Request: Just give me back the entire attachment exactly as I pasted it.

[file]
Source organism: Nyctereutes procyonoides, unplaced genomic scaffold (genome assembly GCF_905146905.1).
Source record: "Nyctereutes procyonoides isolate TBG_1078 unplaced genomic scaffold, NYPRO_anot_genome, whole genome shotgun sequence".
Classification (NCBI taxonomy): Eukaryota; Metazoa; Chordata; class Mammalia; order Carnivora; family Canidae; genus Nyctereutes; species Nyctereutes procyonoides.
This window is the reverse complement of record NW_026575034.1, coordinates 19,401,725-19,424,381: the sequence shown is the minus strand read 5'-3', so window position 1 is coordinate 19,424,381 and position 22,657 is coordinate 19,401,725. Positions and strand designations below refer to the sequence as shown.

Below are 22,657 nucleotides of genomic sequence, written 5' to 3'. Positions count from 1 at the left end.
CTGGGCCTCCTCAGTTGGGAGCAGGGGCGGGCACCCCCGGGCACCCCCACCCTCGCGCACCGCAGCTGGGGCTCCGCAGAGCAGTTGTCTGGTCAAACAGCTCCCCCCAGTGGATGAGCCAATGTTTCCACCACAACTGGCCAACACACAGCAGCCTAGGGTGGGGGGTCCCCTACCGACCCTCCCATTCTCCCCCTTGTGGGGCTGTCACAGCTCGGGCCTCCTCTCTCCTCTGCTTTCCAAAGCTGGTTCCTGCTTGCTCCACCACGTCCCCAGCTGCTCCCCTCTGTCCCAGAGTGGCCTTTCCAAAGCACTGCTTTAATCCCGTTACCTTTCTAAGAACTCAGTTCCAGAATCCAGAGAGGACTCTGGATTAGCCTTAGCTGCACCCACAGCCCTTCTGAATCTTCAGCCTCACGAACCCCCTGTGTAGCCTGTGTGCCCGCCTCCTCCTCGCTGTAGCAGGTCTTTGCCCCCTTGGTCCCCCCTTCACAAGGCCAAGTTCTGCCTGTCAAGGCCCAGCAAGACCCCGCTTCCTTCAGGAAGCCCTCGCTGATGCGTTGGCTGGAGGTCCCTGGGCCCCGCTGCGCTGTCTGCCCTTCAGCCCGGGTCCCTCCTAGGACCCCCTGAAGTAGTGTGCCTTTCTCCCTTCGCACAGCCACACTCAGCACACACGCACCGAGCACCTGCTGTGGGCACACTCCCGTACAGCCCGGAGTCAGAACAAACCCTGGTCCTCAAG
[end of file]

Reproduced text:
Source organism: Nyctereutes procyonoides, unplaced genomic scaffold (genome assembly GCF_905146905.1).
Source record: "Nyctereutes procyonoides isolate TBG_1078 unplaced genomic scaffold, NYPRO_anot_genome, whole genome shotgun sequence".
Classification (NCBI taxonomy): Eukaryota; Metazoa; Chordata; class Mammalia; order Carnivora; family Canidae; genus Nyctereutes; species Nyctereutes procyonoides.
This window is the reverse complement of record NW_026575034.1, coordinates 19,401,725-19,424,381: the sequence shown is the minus strand read 5'-3', so window position 1 is coordinate 19,424,381 and position 22,657 is coordinate 19,401,725. Positions and strand designations below refer to the sequence as shown.

Below are 22,657 nucleotides of genomic sequence, written 5' to 3'. Positions count from 1 at the left end.
CTGGGCCTCCTCAGTTGGGAGCAGGGGCGGGCACCCCCGGGCACCCCCACCCTCGCGCACCGCAGCTGGGGCTCCGCAGAGCAGTTGTCTGGTCAAACAGCTCCCCCCAGTGGATGAGCCAATGTTTCCACCACAACTGGCCAACACACAGCAGCCTAGGGTGGGGGGTCCCCTACCGACCCTCCCATTCTCCCCCTTGTGGGGCTGTCACAGCTCGGGCCTCCTCTCTCCTCTGCTTTCCAAAGCTGGTTCCTGCTTGCTCCACCACGTCCCCAGCTGCTCCCCTCTGTCCCAGAGTGGCCTTTCCAAAGCACTGCTTTAATCCCGTTACCTTTCTAAGAACTCAGTTCCAGAATCCAGAGAGGACTCTGGATTAGCCTTAGCTGCACCCACAGCCCTTCTGAATCTTCAGCCTCACGAACCCCCTGTGTAGCCTGTGTGCCCGCCTCCTCCTCGCTGTAGCAGGTCTTTGCCCCCTTGGTCCCCCCTTCACAAGGCCAAGTTCTGCCTGTCAAGGCCCAGCAAGACCCCGCTTCCTTCAGGAAGCCCTCGCTGATGCGTTGGCTGGAGGTCCCTGGGCCCCGCTGCGCTGTCTGCCCTTCAGCCCGGGTCCCTCCTAGGACCCCCTGAAGTAGTGTGCCTTTCTCCCTTCGCACAGCCACACTCAGCACACACGCACCGAGCACCTGCTGTGGGCACACTCCCGTACAGCCCGGAGTCAGAACAAACCCTGGTCCTCAAG